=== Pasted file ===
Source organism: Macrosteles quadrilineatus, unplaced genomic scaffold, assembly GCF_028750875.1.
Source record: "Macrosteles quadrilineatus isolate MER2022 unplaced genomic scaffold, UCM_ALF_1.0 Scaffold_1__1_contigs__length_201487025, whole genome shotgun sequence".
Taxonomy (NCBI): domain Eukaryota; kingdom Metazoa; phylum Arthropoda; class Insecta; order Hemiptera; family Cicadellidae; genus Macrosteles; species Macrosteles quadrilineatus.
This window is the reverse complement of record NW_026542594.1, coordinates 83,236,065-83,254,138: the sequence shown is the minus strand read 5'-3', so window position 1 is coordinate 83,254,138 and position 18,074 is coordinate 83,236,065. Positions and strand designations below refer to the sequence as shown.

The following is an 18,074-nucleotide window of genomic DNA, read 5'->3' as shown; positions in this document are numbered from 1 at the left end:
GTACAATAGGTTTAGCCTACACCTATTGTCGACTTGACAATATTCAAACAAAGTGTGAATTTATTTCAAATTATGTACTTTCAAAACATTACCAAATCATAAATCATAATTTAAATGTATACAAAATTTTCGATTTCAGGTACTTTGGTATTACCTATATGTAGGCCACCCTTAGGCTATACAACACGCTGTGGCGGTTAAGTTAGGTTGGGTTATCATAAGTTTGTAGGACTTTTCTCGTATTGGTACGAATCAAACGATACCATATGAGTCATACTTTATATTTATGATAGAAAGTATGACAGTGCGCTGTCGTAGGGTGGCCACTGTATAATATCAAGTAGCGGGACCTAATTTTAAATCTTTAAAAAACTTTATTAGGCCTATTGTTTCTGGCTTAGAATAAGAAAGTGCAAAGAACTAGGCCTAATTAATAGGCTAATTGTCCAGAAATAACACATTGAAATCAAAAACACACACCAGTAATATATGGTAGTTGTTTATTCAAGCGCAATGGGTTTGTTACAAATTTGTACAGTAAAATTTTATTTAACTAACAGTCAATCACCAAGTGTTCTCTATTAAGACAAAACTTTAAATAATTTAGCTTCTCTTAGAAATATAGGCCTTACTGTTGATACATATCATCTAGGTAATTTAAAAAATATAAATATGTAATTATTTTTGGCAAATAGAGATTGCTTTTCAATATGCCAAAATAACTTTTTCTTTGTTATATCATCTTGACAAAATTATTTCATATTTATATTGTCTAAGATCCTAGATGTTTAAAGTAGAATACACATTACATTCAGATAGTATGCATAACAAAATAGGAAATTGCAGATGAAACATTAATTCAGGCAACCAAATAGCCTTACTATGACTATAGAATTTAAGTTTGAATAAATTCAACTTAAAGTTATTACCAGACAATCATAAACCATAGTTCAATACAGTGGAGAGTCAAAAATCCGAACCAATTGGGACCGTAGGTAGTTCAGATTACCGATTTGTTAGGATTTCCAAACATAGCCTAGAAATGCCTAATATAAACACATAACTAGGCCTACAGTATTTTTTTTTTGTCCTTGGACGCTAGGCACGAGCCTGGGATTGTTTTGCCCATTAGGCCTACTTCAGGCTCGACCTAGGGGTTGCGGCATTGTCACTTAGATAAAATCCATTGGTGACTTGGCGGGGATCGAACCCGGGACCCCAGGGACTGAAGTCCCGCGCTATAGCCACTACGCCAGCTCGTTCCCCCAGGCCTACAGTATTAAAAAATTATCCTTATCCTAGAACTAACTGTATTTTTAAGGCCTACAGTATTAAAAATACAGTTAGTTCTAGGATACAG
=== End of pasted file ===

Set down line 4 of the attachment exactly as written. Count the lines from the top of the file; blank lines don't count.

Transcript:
This window is the reverse complement of record NW_026542594.1, coordinates 83,236,065-83,254,138: the sequence shown is the minus strand read 5'-3', so window position 1 is coordinate 83,254,138 and position 18,074 is coordinate 83,236,065. Positions and strand designations below refer to the sequence as shown.